abstract

In our previous study of Bakken shale imbibition, a group of surfactant formulations were examined. These surfactants consistently altered the wetting state of Bakken cores toward water-wet, and appeared to have a substantial potential to improve oil recovery from the Bakken Formation compared to brine water alone. To advance this development, this paper investigates the optimal salinities of surfactant solutions by phase behavior and IFT studies using Bakken formation water and oil. The ultimate objective of this research is to determine the potential for surfactant formulations to imbibe into and displace oil from shale, and also examine the viability of a field application.

Using glass tube and encased-pipette methods, as well as a spinning drop tensiometer, dilute surfactant formulations were studied with various surfactants molecular structures (anionic, nonionic, cationic, and amphoteric). In most cases, optimal salinities obtained by phase behavior and IFT study aid surfactant imbibition into the Bakken Shale. In other cases, surfactant formulations were effective in imbibing into and displacing Bakken oil from Bakken cores, even though there were no obvious optimal salinities observed—suggesting that wettability alteration was a more dominant mechanism than IFT reduction in the imbibition process. Where optimal salinity behavior was obtained, the IFT between surfactant water and crude oil were reduced by one to two orders of magnitude with alkaline formulations. Under the same conditions, the inverse Bond number NB-1 which dominates the displacement mechanism, could be decreased below a value of 1 in cores from the Middle member of the Bakken.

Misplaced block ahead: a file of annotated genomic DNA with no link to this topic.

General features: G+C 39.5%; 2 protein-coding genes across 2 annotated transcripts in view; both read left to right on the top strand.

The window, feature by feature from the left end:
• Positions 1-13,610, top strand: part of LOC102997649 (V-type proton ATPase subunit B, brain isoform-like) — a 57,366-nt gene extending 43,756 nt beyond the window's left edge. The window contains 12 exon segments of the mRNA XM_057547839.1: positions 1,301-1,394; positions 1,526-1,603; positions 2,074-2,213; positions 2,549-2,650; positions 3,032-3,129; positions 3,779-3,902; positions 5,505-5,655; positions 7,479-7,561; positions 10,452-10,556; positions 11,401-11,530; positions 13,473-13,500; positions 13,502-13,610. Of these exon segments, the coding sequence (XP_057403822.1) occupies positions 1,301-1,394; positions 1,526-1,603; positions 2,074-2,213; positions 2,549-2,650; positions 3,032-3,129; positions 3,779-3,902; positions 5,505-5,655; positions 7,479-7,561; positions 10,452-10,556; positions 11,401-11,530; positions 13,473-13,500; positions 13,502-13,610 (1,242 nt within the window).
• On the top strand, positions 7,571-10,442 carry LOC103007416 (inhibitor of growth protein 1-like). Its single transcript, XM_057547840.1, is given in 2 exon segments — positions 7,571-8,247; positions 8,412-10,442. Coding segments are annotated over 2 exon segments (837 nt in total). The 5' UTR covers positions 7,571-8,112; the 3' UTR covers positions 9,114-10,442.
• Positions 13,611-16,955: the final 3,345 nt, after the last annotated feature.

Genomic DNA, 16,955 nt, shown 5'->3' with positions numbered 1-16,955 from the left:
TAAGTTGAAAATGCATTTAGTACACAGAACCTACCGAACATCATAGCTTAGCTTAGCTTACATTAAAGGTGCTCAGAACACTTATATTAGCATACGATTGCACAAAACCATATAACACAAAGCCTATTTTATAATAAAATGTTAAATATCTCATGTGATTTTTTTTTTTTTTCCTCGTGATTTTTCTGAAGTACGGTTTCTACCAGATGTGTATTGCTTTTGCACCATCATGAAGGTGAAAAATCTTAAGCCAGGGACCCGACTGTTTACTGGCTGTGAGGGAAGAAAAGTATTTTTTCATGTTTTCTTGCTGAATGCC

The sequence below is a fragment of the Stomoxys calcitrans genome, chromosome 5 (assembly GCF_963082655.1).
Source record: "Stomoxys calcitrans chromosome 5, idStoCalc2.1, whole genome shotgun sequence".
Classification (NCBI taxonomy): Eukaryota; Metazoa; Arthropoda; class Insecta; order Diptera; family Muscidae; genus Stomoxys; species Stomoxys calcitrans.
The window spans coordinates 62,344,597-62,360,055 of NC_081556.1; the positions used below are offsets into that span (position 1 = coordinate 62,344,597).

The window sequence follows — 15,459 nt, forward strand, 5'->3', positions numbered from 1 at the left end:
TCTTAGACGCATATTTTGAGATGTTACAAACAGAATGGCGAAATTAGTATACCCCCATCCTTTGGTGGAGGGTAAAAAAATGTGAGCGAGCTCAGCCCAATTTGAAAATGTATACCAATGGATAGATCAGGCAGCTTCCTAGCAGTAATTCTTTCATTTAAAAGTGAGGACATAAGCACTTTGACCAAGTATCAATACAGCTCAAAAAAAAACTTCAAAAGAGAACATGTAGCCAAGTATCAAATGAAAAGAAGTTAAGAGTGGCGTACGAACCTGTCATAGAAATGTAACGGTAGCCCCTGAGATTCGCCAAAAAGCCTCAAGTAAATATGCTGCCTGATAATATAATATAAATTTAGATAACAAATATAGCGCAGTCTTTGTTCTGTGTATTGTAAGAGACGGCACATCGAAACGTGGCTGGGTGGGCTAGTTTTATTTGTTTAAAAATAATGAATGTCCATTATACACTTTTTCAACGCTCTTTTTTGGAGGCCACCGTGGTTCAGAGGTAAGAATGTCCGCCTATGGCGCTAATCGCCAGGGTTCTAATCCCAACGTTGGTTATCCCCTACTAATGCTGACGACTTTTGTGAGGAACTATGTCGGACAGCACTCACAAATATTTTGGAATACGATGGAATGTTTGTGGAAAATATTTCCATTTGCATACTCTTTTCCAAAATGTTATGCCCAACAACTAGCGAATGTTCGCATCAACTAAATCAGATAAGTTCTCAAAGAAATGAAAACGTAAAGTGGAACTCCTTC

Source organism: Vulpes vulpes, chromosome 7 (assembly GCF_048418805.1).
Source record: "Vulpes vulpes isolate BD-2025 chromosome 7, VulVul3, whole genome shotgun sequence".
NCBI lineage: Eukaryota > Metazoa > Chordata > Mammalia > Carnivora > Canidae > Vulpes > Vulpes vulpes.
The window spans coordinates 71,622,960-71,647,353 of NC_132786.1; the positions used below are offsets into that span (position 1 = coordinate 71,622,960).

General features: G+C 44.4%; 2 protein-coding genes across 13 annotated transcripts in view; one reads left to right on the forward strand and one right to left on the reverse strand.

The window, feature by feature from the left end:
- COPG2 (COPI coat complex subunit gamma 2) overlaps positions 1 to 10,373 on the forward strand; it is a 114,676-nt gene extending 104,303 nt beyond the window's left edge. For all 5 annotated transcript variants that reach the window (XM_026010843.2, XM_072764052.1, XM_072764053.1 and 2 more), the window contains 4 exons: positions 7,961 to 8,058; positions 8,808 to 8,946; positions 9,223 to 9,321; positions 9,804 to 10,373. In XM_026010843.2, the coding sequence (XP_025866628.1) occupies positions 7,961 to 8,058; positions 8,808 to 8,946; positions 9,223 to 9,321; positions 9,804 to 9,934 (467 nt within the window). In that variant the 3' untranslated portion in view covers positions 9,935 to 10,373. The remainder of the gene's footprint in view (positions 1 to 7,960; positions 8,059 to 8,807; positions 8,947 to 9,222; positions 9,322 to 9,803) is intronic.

Based on phase behavior and IFT measurement at optimal salinity, we found: for Bakken reservoir conditions, (1) at lower concentrations (0.1%), of an anionic surfactant, internal olefin sulfonate shows a fast imbibition rate but lower oil recovery compared with a higher concentration surfactant (2%) with same molecular structure. (2) With 0.1% concentration, nonionic surfactants with an ethoxylated alcohol molecular structure exhibit a fast imbibition rate and strong effect on oil recovery at reservoir temperature (~120°C). (3) A cationic surfactant with a large carbon number and ethoxylated tallow amine structure at 0.1 % concentration has a favorable effect on oil production at high temperature. (4) An amphoteric surfactant with dimethyl amine oxide structure shows a stronger effect on oil recovery at 0.1% concentration. (5) At optimal salinity, the incremental oil recovery (during imbibition into Bakken cores at 120°C) can be up to 18% OOIP higher than seen during comparable experiments using formulations with 15~30% TDS, and the average instantaneous imbibition rate increased up to 45%.

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